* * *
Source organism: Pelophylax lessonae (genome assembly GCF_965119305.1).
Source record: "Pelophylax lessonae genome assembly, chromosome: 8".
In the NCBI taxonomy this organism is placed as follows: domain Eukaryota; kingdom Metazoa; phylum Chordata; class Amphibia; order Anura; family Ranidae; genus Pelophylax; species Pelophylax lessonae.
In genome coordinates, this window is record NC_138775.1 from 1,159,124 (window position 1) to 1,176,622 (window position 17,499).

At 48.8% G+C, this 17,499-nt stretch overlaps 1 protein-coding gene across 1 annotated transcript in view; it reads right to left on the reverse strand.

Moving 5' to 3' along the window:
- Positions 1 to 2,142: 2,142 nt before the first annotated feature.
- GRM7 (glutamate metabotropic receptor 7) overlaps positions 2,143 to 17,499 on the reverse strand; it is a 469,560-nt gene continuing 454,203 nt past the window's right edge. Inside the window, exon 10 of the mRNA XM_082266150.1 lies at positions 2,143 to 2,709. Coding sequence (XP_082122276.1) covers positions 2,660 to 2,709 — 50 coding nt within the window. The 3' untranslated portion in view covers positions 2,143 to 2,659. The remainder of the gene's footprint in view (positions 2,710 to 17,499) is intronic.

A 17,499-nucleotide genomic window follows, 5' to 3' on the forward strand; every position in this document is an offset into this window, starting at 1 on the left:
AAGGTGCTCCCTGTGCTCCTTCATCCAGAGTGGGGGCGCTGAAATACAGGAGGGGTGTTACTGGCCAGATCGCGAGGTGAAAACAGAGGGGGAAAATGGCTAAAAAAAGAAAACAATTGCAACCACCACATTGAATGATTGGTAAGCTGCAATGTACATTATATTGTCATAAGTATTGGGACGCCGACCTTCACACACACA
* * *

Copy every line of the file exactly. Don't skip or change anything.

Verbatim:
Source organism: Pelophylax lessonae (genome assembly GCF_965119305.1).
Source record: "Pelophylax lessonae genome assembly, chromosome: 8".
In the NCBI taxonomy this organism is placed as follows: domain Eukaryota; kingdom Metazoa; phylum Chordata; class Amphibia; order Anura; family Ranidae; genus Pelophylax; species Pelophylax lessonae.
In genome coordinates, this window is record NC_138775.1 from 1,159,124 (window position 1) to 1,176,622 (window position 17,499).

At 48.8% G+C, this 17,499-nt stretch overlaps 1 protein-coding gene across 1 annotated transcript in view; it reads right to left on the reverse strand.

Moving 5' to 3' along the window:
- Positions 1 to 2,142: 2,142 nt before the first annotated feature.
- GRM7 (glutamate metabotropic receptor 7) overlaps positions 2,143 to 17,499 on the reverse strand; it is a 469,560-nt gene continuing 454,203 nt past the window's right edge. Inside the window, exon 10 of the mRNA XM_082266150.1 lies at positions 2,143 to 2,709. Coding sequence (XP_082122276.1) covers positions 2,660 to 2,709 — 50 coding nt within the window. The 3' untranslated portion in view covers positions 2,143 to 2,659. The remainder of the gene's footprint in view (positions 2,710 to 17,499) is intronic.

A 17,499-nucleotide genomic window follows, 5' to 3' on the forward strand; every position in this document is an offset into this window, starting at 1 on the left:
AAGGTGCTCCCTGTGCTCCTTCATCCAGAGTGGGGGCGCTGAAATACAGGAGGGGTGTTACTGGCCAGATCGCGAGGTGAAAACAGAGGGGGAAAATGGCTAAAAAAAGAAAACAATTGCAACCACCACATTGAATGATTGGTAAGCTGCAATGTACATTATATTGTCATAAGTATTGGGACGCCGACCTTCACACACACA